26 Nov 2018 | 03.43 pm
GDPR Compliance Costs Up To €250,000
Report from Mazars and McCann FitzGerald
26 Nov 2018 | 03.43 pm
Complying with the General Data Protection Regulation has been a costly exercise for Irish business which mostly exceeded estimates, according tonew research from Mazars and McCann FitzGerald.
Over half the 73 respondents in the survey said internal and external GDPR-related costs to date such as IT, audit, legal and training have amounted to between €50,000 and €250,000.
“Businesses that have been relying on manual processes will need more automated solutions in the future, particularly since potentially labour-intensive activities such as maintaining an active record of processing or documenting and evidencing compliance are identified as areas of concern from an enforcement perspective,” says the report.
Looking ahead, 84% of companies said that they had either implemented or intended to implement IT solutions to support delivering and demonstrating their compliance with GDPR. Of this cohort, the further investment expectation is in the range of €50,000 to €250,000.
Despite the costs, six months on from activation and nine out of ten firms in the small survey are confident that they have correctly interpreted their GDPR obligations.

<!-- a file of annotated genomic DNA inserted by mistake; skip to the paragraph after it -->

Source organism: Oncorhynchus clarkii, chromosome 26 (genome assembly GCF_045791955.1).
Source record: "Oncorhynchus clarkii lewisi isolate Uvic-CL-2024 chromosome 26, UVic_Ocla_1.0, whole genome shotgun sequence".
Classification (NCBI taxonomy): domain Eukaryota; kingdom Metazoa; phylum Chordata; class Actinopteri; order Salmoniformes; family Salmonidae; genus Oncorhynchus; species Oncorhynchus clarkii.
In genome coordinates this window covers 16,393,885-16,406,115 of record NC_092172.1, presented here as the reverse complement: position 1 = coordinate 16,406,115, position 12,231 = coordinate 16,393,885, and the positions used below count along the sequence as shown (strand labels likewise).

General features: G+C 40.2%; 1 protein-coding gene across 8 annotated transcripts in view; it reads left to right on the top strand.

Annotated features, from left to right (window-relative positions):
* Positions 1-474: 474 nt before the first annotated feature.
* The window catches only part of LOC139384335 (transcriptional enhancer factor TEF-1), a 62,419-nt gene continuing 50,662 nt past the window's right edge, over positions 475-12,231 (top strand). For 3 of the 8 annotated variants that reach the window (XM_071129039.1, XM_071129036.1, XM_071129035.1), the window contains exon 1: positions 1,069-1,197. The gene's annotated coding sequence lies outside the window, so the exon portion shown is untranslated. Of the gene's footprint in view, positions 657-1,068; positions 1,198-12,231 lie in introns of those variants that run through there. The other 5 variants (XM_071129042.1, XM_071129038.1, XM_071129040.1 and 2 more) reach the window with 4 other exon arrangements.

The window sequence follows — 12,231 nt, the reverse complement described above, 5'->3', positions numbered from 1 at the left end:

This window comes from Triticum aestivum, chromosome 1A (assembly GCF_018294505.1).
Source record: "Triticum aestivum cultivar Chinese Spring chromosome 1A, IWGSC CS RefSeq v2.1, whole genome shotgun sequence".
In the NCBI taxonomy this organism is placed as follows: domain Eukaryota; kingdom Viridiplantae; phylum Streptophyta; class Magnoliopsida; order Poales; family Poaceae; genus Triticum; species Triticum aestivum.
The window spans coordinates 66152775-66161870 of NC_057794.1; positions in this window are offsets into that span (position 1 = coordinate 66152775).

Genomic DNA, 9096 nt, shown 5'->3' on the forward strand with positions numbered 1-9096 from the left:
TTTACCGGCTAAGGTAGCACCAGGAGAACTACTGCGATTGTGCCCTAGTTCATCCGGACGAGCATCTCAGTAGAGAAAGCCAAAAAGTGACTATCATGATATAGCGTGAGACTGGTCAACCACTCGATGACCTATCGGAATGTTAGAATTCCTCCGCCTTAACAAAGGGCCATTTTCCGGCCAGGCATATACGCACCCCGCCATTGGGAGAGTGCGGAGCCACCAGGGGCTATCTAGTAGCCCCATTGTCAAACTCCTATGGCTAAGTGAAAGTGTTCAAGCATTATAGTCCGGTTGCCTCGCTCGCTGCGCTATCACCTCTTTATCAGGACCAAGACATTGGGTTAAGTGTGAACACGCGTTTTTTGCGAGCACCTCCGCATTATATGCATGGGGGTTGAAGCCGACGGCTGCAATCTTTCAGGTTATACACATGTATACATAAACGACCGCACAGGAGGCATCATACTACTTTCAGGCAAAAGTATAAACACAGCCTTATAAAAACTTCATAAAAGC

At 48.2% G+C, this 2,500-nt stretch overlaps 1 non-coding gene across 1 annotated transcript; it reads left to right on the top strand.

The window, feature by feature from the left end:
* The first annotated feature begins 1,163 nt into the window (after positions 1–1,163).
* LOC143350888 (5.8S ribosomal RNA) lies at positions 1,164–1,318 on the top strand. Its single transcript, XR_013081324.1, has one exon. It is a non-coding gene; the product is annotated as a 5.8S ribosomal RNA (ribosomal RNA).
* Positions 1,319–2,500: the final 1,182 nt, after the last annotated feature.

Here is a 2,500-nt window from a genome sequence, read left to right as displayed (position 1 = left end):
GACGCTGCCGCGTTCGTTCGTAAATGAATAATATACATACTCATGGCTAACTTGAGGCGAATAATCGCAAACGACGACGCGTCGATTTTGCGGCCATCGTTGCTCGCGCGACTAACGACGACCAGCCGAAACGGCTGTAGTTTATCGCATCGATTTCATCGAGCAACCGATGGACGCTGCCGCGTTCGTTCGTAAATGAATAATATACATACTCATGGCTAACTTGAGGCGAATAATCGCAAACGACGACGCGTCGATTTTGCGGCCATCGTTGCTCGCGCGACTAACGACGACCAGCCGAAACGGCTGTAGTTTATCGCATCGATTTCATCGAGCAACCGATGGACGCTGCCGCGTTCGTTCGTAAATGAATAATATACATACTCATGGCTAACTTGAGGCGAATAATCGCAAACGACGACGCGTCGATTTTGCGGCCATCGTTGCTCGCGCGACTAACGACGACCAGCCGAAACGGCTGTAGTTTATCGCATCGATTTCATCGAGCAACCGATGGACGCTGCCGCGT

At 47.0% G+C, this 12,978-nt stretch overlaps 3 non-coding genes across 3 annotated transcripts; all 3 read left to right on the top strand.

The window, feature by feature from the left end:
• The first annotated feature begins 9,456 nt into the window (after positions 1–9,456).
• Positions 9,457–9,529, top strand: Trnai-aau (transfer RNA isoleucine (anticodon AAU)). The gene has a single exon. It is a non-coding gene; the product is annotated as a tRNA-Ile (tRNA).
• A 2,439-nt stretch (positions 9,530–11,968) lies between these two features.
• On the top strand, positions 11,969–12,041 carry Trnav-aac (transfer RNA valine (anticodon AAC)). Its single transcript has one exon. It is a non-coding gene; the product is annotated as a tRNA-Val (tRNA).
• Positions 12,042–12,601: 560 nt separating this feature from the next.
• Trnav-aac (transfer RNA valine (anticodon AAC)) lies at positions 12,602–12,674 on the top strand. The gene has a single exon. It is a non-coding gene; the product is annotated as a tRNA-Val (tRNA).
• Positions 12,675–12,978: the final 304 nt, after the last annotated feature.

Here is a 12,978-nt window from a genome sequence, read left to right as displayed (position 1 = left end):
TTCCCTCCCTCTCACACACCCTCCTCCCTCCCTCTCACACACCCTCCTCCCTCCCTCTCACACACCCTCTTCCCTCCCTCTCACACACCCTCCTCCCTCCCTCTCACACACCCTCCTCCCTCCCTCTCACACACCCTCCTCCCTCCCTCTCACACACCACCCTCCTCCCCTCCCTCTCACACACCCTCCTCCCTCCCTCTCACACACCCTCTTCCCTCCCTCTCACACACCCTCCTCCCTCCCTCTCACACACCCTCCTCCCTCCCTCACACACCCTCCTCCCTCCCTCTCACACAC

McCann Fitzgerald partner Paul Lavery said: “An interesting aspect of the research is the air of confidence among organisations of their understanding of GDPR. Nobody said the road to GDPR compliance would be easy, but most organisations have found it to be a worthwhile, albeit at times painful, exercise in terms of information governance, something they may not have done otherwise.”
Mazars partner Liam McKenna added: “The research shows positive action among the business community, as evidenced by the appointment of Data Protection Officers, the investment of financial resources as well as the proactive reporting of data breaches.
“However, it is clear that embedding compliance into business as usual functions, in order to demonstrate accountability, is proving challenging. Although a baseline level of compliance has been achieved, organisations are continuing to develop so as to manage data protection risks.”
Of all the aspects of compliance, one-third of businesses have found the creation and maintenance of records of processing activities to be the greatest challenge.
Since the introduction of GDPR in May 2018, individuals appear to be more aware and keen to exercise of their rights. Over half the respondents reported an increase in data subject requests. The same proportion said they find meeting the requirements in relation to consent to be challenging or extremely challenging.
Photo: Paul Lavery (left) and Liam McKenna (right) with McCann FitzGerald’s Annette Hogan. (Pic: Shane O’Neill)